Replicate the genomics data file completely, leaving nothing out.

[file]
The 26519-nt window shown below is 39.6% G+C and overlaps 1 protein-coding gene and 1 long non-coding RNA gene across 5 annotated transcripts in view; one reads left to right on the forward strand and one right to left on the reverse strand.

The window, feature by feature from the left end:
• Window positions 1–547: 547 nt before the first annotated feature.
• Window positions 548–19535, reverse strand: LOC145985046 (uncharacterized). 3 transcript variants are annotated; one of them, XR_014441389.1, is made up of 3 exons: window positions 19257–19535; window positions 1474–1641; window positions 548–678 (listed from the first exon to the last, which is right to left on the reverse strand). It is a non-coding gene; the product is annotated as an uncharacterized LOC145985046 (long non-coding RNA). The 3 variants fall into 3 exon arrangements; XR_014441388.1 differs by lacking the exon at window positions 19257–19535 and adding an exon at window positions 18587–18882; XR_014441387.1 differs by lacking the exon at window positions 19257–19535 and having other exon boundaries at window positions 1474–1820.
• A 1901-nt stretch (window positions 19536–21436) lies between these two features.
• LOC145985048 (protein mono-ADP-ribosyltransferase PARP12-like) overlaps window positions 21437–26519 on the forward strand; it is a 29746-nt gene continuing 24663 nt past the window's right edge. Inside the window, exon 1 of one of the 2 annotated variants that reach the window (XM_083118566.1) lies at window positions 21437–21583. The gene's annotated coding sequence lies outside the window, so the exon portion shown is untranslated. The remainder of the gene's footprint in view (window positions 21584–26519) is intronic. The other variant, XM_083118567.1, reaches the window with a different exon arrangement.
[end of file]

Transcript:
The 26519-nt window shown below is 39.6% G+C and overlaps 1 protein-coding gene and 1 long non-coding RNA gene across 5 annotated transcripts in view; one reads left to right on the forward strand and one right to left on the reverse strand.

The window, feature by feature from the left end:
• Window positions 1–547: 547 nt before the first annotated feature.
• Window positions 548–19535, reverse strand: LOC145985046 (uncharacterized). 3 transcript variants are annotated; one of them, XR_014441389.1, is made up of 3 exons: window positions 19257–19535; window positions 1474–1641; window positions 548–678 (listed from the first exon to the last, which is right to left on the reverse strand). It is a non-coding gene; the product is annotated as an uncharacterized LOC145985046 (long non-coding RNA). The 3 variants fall into 3 exon arrangements; XR_014441388.1 differs by lacking the exon at window positions 19257–19535 and adding an exon at window positions 18587–18882; XR_014441387.1 differs by lacking the exon at window positions 19257–19535 and having other exon boundaries at window positions 1474–1820.
• A 1901-nt stretch (window positions 19536–21436) lies between these two features.
• LOC145985048 (protein mono-ADP-ribosyltransferase PARP12-like) overlaps window positions 21437–26519 on the forward strand; it is a 29746-nt gene continuing 24663 nt past the window's right edge. Inside the window, exon 1 of one of the 2 annotated variants that reach the window (XM_083118566.1) lies at window positions 21437–21583. The gene's annotated coding sequence lies outside the window, so the exon portion shown is untranslated. The remainder of the gene's footprint in view (window positions 21584–26519) is intronic. The other variant, XM_083118567.1, reaches the window with a different exon arrangement.